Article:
Mechanisms of Crystalloid versus Colloid Osmosis across the Peritoneal Membrane : Journal of the American Society of Nephrology

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Mechanisms of Crystalloid versus Colloid Osmosis across the Peritoneal Membrane

Morelle, Johann1,2; Sow, Amadou2; Fustin, Charles-André3; Fillée, Catherine4; Garcia-Lopez, Elvia5; Lindholm, Bengt5; Goffin, Eric1,2; Vandemaele, Fréderic6; Rippe, Bengt7,a; Öberg, Carl M.7; Devuyst, Olivier1,2,8

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Journal of the American Society of Nephrology 29(7):p 1875-1886, July 2018. | DOI: 10.1681/ASN.2017080828
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Peritoneal dialysis (PD) is a renal replacement modality that applies the principle of osmosis through the peritoneal membrane to restore water balance in patients with ESRD. Fluid overload is associated with poor outcome in patients on dialysis,1 and achieving adequate ultrafiltration (UF) is key to successful PD, especially in patients with low residual renal function.2–6

Osmosis refers to the movement of water across a barrier that is permeable to water but restricts the transport of solutes—which therefore act as osmotic agents. In 1861, Graham was the first to introduce a distinction between osmotic agents on the basis of their physical properties: small-sized osmotic agents prone to crystallization and that easily diffuse across membranes were termed crystalloid, whereas noncrystalline substances retained by membranes because of their larger size were referred to as colloid (from the Ancient Greek κολλα, glue).7 Although glucose has been used as the prototypic crystalloid osmotic agent to drive water removal in PD for decades, its use carries major limitations. Because of their small size, glucose molecules easily diffuse across the peritoneal membrane, thereby limiting UF during long dwells. Furthermore, glucose leads to adverse metabolic effects,8 and its long-term use is associated with structural and functional changes of the peritoneal membrane that contribute to loss of UF capacity.9–11 These drawbacks have led to the development of alternative osmotic agents including icodextrin, a mixture of glucose polymers. Thanks to their larger hydrodynamic radius (RH), polymers of icodextrin are absorbed from the peritoneal cavity at a much slower rate than glucose, via the lymphatic circulation, making them particularly suitable for long dwells and sustained UF.12,13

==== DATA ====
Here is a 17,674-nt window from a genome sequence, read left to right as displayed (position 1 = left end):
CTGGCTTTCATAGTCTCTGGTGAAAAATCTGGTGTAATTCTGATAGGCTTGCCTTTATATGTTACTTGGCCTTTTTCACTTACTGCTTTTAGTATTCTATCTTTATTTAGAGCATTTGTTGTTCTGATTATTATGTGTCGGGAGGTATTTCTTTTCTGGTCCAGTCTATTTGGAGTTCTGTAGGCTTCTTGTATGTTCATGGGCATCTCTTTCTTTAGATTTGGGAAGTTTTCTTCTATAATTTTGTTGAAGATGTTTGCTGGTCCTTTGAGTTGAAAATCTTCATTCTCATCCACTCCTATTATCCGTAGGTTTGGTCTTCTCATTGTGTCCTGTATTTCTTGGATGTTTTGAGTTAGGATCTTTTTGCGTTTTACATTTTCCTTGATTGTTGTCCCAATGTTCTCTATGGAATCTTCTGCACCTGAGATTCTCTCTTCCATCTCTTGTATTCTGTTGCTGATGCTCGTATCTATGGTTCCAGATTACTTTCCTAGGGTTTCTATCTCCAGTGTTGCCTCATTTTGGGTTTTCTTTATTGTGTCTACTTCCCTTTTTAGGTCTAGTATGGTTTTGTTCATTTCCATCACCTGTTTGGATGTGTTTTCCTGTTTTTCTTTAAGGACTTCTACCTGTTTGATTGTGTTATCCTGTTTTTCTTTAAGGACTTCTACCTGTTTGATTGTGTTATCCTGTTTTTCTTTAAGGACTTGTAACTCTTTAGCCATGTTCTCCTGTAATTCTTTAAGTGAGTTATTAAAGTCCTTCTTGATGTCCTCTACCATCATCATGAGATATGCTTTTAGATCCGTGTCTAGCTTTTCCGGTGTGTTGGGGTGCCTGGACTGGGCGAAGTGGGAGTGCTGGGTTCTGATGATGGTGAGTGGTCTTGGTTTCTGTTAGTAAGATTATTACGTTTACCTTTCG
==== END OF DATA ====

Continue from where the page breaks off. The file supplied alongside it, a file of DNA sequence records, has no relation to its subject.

The transport of water and solutes across the endothelium lining peritoneal capillaries during PD can be functionally described in terms of a three-pore model (TPM).14,15 On the basis of the TPM, numerous small pores located at interendothelial clefts mediate solute-coupled fluid transport, ultrasmall pores located in endothelial cells facilitate transcellular water transport, and a relatively small number of large pores account for transport of macromolecules but have a negligible role in water transport.14–17 The identification of aquaporin-1 (AQP1) water channels in the endothelium of peritoneal capillaries and studies of peritoneal transport in Aqp1 mouse models established AQP1 as the molecular counterpart of ultrasmall pores, playing a critical role in water removal during PD with glucose-based dialysis solutions.18–23 In contrast with crystalloid osmosis, the colloidal size of some glucose polymers and the absence of sodium sieving suggested that icodextrin induces transperitoneal UF by different mechanisms.12,24 In addition, computer-based predictions and scarce observations in patients undergoing PD suggested the potential advantage of combining icodextrin and glucose in the same dwell to potentiate UF.25,26 However, the pathways and mechanisms of colloid versus crystalloid osmosis across the peritoneal membrane, and the mechanism of action of combinations of osmotic agents, have not been investigated.